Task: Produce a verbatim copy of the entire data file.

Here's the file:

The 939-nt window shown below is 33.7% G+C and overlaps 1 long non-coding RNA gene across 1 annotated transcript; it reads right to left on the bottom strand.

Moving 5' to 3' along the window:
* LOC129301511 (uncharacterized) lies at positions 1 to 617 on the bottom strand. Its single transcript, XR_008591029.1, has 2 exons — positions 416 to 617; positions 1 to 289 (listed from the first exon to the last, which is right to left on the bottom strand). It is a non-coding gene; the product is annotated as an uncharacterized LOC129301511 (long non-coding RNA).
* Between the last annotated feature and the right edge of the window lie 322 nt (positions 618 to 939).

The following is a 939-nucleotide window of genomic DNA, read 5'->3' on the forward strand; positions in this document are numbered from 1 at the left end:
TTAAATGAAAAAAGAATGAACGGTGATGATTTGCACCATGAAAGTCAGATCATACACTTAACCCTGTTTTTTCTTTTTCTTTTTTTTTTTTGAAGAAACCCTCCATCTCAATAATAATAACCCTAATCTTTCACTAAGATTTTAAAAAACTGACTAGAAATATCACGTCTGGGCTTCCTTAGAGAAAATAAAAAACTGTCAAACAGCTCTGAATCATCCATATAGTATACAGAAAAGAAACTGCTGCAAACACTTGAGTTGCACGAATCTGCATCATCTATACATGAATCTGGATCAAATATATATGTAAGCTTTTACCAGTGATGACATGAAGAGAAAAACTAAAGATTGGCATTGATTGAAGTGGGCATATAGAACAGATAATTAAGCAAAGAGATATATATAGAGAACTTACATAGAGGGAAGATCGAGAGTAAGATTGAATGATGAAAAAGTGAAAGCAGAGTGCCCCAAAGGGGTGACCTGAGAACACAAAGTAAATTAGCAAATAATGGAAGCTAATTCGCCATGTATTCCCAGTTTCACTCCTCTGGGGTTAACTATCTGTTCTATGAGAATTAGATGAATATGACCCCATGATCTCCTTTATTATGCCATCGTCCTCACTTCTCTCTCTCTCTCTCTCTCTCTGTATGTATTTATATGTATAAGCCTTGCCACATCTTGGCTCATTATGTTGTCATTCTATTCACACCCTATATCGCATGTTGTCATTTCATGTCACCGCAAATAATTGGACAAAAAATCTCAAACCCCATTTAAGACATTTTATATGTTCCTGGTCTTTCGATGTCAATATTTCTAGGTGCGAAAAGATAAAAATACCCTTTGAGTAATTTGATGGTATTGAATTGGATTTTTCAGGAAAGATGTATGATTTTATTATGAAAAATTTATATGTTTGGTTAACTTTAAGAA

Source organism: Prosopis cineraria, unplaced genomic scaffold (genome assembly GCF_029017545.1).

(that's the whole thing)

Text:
The 939-nt window shown below is 33.7% G+C and overlaps 1 long non-coding RNA gene across 1 annotated transcript; it reads right to left on the bottom strand.

Moving 5' to 3' along the window:
* LOC129301511 (uncharacterized) lies at positions 1 to 617 on the bottom strand. Its single transcript, XR_008591029.1, has 2 exons — positions 416 to 617; positions 1 to 289 (listed from the first exon to the last, which is right to left on the bottom strand). It is a non-coding gene; the product is annotated as an uncharacterized LOC129301511 (long non-coding RNA).
* Between the last annotated feature and the right edge of the window lie 322 nt (positions 618 to 939).

The following is a 939-nucleotide window of genomic DNA, read 5'->3' on the forward strand; positions in this document are numbered from 1 at the left end:
TTAAATGAAAAAAGAATGAACGGTGATGATTTGCACCATGAAAGTCAGATCATACACTTAACCCTGTTTTTTCTTTTTCTTTTTTTTTTTTGAAGAAACCCTCCATCTCAATAATAATAACCCTAATCTTTCACTAAGATTTTAAAAAACTGACTAGAAATATCACGTCTGGGCTTCCTTAGAGAAAATAAAAAACTGTCAAACAGCTCTGAATCATCCATATAGTATACAGAAAAGAAACTGCTGCAAACACTTGAGTTGCACGAATCTGCATCATCTATACATGAATCTGGATCAAATATATATGTAAGCTTTTACCAGTGATGACATGAAGAGAAAAACTAAAGATTGGCATTGATTGAAGTGGGCATATAGAACAGATAATTAAGCAAAGAGATATATATAGAGAACTTACATAGAGGGAAGATCGAGAGTAAGATTGAATGATGAAAAAGTGAAAGCAGAGTGCCCCAAAGGGGTGACCTGAGAACACAAAGTAAATTAGCAAATAATGGAAGCTAATTCGCCATGTATTCCCAGTTTCACTCCTCTGGGGTTAACTATCTGTTCTATGAGAATTAGATGAATATGACCCCATGATCTCCTTTATTATGCCATCGTCCTCACTTCTCTCTCTCTCTCTCTCTCTCTGTATGTATTTATATGTATAAGCCTTGCCACATCTTGGCTCATTATGTTGTCATTCTATTCACACCCTATATCGCATGTTGTCATTTCATGTCACCGCAAATAATTGGACAAAAAATCTCAAACCCCATTTAAGACATTTTATATGTTCCTGGTCTTTCGATGTCAATATTTCTAGGTGCGAAAAGATAAAAATACCCTTTGAGTAATTTGATGGTATTGAATTGGATTTTTCAGGAAAGATGTATGATTTTATTATGAAAAATTTATATGTTTGGTTAACTTTAAGAA

Source organism: Prosopis cineraria, unplaced genomic scaffold (genome assembly GCF_029017545.1).